Applied Horticulture Crop Production Technology (Flower Crop)

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Understand propagation methods of Carnation Cultivation. 4. Perform ... CARNATION (Dianthus caryophyllus) flower is valued for its excellent keeping quality ...

School of Agriculture Diploma in Commercial Horticulture DCH-10

Applied Horticulture: Crop Production Technology (Flowers Crops) DCH 04

2010-2011 Uttarakhand Open University Haldwani, Nainital

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Expert Committee Prof. Vinay Kumar Phatak Patron Uttarakhand Open University Haldwani, Nainital

Prof. Nem Pal Singh Director, School of Agriculture & Health Sciences Uttarakhand Open University Haldwani Nainital

Shri Sudhir Chadda Director Horticulture IDHT, Chaffi, Bheemtal

Dr. Ranjan Shrivastava Associate Professor, Deptt. Of GBPUA&T, Pantnagar

Dr. Prabhat Kumar Assistant Professor, Deptt. Of Horticulture GBPUA&T, Pantnagar

Programme Co-ordinator

Gaurav Papnai

Course Writers and material collection Prof. Nem Pal Singh Director, School of Agriculture & Health Sciences Uttarakhand Open University Haldwani, Nainital

Gaurav Papnai Academic Consultant Uttarakhand Open University Haldwani, Nainital

Course Editing Prof. Nem Pal Singh Director, School of Agriculture & Health Sciences Uttarakhand Open University Haldwani, Nainital

Gaurav Papnai Academic Consultant Uttarakhand Open University Haldwani, Nainital

All rights reserved. No part of this work may be reproduced in any form, by mimeograph or any other means, without prior permission in writing from the Uttarakhand Open University.

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Syllabus

Page No.

Unit-1: CARNATION

1-14

Unit-2: GLADIOLUS

15-29

Unit-3: CHRYSANTHEMUM

30-44

Unit-4: ROSE

45-54

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Unit-1: CARNATION 1.1 OBJECTIVES 1.2 INTRODUCTION 1.3 CLIMATE AND SOIL 1.4 VARIETIES 1.5 PROPAGATION 1.6 GROWING STRUCTURES 1.7 CULTIVATION 1.7.1 PLANTING 1.7.2 PINCHING 1.7.3 FLOWER REGULATION: 1.7.4 SUPPLEMENTARY LIGHTING 1.7.5 GROWTH REGULATORS 1.7.6 NUTRITION 1.7.7 IRRIGATION 1.7.8 PHYSIOLOGICAL DISORDERS 1.7.9 AFTERCARE 1.8 HARVESTING AND POSTHARVEST MANAGEMENT 1.8.1 GRADING 1.8.2 CONDITIONING OF FLOWERS 1.8.3 PACKAGING AND TRANSPORTATION 1.1 OBJECTIVES After the completion of the chapter students will be able to 1. Understand importance of Carnation cultivation. 2. Identify different varieties of Carnation. 3. Understand propagation methods of Carnation Cultivation. 4. Perform different cultivation practices of Carnation. 1.2 INTRODUCTION CARNATION (Dianthus caryophyllus) flower is valued for its excellent keeping quality, wide array of colours and farms, and ability to rehydrate after continuous 1|Page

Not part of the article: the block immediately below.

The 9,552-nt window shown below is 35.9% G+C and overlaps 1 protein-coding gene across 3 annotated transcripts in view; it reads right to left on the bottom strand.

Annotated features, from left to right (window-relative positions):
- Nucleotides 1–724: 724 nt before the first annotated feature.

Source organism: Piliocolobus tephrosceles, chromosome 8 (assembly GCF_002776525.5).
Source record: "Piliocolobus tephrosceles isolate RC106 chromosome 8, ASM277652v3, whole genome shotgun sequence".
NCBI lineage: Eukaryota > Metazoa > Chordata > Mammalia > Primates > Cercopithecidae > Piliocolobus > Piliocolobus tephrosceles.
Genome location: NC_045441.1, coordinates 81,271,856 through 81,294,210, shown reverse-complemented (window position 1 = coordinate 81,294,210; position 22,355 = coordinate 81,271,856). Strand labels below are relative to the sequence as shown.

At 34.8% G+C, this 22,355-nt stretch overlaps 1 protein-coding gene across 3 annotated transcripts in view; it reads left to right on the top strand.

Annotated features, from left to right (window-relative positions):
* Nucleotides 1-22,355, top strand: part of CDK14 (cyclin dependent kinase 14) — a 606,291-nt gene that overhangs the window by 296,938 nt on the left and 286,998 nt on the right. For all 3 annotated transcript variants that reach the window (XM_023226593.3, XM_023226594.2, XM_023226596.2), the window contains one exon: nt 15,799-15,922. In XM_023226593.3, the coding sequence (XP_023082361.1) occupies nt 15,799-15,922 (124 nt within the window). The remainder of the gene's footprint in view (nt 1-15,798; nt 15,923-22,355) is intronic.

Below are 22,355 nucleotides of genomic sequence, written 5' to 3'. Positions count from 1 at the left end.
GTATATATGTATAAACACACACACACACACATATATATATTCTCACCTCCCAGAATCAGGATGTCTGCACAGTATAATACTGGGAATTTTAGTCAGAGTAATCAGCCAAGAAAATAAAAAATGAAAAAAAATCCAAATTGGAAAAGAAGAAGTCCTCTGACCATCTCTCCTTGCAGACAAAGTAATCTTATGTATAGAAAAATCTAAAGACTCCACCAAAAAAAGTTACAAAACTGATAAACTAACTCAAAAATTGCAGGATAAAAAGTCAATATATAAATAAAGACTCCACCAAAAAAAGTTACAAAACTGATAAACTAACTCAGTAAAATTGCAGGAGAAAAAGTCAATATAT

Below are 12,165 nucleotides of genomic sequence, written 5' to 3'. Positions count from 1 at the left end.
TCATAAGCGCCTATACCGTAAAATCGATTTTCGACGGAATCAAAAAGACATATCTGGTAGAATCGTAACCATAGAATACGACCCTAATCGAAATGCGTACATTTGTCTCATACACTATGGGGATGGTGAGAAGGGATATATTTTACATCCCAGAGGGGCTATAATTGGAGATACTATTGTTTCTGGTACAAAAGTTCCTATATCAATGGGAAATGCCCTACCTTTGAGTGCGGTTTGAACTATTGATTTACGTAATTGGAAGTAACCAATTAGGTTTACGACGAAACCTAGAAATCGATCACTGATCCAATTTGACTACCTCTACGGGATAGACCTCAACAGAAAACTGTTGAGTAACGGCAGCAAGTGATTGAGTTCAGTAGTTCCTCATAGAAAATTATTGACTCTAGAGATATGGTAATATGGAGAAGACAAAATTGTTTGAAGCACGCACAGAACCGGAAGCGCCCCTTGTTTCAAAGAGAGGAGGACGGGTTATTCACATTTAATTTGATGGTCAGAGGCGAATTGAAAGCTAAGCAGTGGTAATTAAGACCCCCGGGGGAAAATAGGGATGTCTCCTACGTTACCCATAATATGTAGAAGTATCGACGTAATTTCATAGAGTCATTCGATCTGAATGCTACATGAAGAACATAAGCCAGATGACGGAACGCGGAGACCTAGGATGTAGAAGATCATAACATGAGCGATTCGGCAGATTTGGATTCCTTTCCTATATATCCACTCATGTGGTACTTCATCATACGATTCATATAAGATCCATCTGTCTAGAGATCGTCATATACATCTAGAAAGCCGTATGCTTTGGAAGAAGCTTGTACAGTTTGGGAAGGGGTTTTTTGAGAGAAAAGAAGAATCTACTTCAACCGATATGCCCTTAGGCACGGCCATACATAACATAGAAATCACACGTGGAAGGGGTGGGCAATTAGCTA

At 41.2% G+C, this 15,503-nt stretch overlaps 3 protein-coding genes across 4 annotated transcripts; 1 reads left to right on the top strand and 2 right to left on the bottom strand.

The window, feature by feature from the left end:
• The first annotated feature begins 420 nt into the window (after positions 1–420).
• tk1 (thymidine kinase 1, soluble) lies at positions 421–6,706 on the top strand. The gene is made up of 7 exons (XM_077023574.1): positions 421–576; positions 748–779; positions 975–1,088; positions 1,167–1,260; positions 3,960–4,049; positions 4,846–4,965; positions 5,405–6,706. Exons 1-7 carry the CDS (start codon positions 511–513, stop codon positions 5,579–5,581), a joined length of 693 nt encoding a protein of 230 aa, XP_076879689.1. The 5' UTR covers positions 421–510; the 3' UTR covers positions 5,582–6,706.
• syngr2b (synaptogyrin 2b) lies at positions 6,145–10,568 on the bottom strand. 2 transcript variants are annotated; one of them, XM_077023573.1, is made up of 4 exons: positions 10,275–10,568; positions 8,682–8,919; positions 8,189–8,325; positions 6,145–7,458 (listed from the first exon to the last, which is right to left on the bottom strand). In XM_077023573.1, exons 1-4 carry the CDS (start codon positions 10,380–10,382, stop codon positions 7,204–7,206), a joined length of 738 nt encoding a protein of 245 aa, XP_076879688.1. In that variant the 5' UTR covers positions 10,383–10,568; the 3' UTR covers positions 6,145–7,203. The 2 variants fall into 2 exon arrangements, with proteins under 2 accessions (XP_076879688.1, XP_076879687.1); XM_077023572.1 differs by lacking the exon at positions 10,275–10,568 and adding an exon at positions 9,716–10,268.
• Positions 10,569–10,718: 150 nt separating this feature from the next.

transportation. Carnation is indigenous to the Mediterranean areas. Due to high cost of production inside greenhouses in Europe and USA, its cultivation is shifting to more naturally-growing regions where they are being produced at lesser cost. In India, carnation culture is in a budding stage. Very few commercial varieties are seen in the market. The Sim race of carnation was first introduced in India in 1980. In India, it is cultivated in 50ha including annual types. Moderate climatic control measures that are economical can deliver quality carnations at the internationally competitive prices year round. Carnations are now being grown commercially in Solan, Shimla, Mandi, Kullu, Chandigarh, Ludhiana, Delhi, Gurgaon, Bangalore and Kalimpong. A few private growers are also exporting carnations. The mid hills of Himachal Pradesh, Jammu and Kashmir, Uttarakhand, West Bengal, Nilgiri hills, Bangalore and Nasik are potential areas for its commercial cultivation.

1.3 CLIMATE AND SOIL Tamil Nadu and mid hills of Himachal Pradesh are ideal for round-the-year cultivation of carnation. Since carnation is a quantitative long-day plant, it requires ample sunshine (approximately 21.5k lux for at least 8hr in a day). The locations having a day temperature of 25°C and a night temperature of 10°C are good for high quality carnations. The optimum temperature for standard carnation is 18°-23°C. The relative humidity inside the greenhouse should be approximately 50-60%. In north Indian plains, carnation plants should be shaded with 25-50% shading nets to get quality flowers. Spray carnations can tolerate slightly warmer temperature. A rich sandy loam or loam soil is ideal for its successful cultivation. Soils with, higher amount of clay or silt should be amended by incorporating organic matter compost. The pH of 6-7 is ideal. The site chosen should be free from weeds, nematodes or soil-borne